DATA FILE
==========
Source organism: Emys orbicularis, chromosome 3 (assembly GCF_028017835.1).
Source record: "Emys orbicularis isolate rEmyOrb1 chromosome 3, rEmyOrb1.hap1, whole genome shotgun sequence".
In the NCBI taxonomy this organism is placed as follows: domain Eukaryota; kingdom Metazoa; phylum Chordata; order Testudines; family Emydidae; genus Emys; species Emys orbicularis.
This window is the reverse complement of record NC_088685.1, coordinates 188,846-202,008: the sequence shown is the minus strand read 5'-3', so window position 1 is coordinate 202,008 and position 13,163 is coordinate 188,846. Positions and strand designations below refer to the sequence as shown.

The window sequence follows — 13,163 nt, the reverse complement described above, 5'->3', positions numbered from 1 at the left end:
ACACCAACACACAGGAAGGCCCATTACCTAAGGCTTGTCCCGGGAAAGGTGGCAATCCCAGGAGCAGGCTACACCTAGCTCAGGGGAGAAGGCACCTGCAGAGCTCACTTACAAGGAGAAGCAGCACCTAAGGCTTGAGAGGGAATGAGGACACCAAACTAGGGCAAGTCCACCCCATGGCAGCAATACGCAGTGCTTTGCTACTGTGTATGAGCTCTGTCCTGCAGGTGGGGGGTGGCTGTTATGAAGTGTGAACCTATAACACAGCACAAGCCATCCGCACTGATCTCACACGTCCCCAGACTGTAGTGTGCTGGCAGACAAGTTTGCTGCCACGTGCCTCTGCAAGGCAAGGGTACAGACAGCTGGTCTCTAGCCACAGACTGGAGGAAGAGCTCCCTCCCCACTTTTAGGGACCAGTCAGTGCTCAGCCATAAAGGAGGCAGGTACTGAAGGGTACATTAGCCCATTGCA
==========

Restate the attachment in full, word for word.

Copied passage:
Source organism: Emys orbicularis, chromosome 3 (assembly GCF_028017835.1).
Source record: "Emys orbicularis isolate rEmyOrb1 chromosome 3, rEmyOrb1.hap1, whole genome shotgun sequence".
In the NCBI taxonomy this organism is placed as follows: domain Eukaryota; kingdom Metazoa; phylum Chordata; order Testudines; family Emydidae; genus Emys; species Emys orbicularis.
This window is the reverse complement of record NC_088685.1, coordinates 188,846-202,008: the sequence shown is the minus strand read 5'-3', so window position 1 is coordinate 202,008 and position 13,163 is coordinate 188,846. Positions and strand designations below refer to the sequence as shown.

The window sequence follows — 13,163 nt, the reverse complement described above, 5'->3', positions numbered from 1 at the left end:
ACACCAACACACAGGAAGGCCCATTACCTAAGGCTTGTCCCGGGAAAGGTGGCAATCCCAGGAGCAGGCTACACCTAGCTCAGGGGAGAAGGCACCTGCAGAGCTCACTTACAAGGAGAAGCAGCACCTAAGGCTTGAGAGGGAATGAGGACACCAAACTAGGGCAAGTCCACCCCATGGCAGCAATACGCAGTGCTTTGCTACTGTGTATGAGCTCTGTCCTGCAGGTGGGGGGTGGCTGTTATGAAGTGTGAACCTATAACACAGCACAAGCCATCCGCACTGATCTCACACGTCCCCAGACTGTAGTGTGCTGGCAGACAAGTTTGCTGCCACGTGCCTCTGCAAGGCAAGGGTACAGACAGCTGGTCTCTAGCCACAGACTGGAGGAAGAGCTCCCTCCCCACTTTTAGGGACCAGTCAGTGCTCAGCCATAAAGGAGGCAGGTACTGAAGGGTACATTAGCCCATTGCA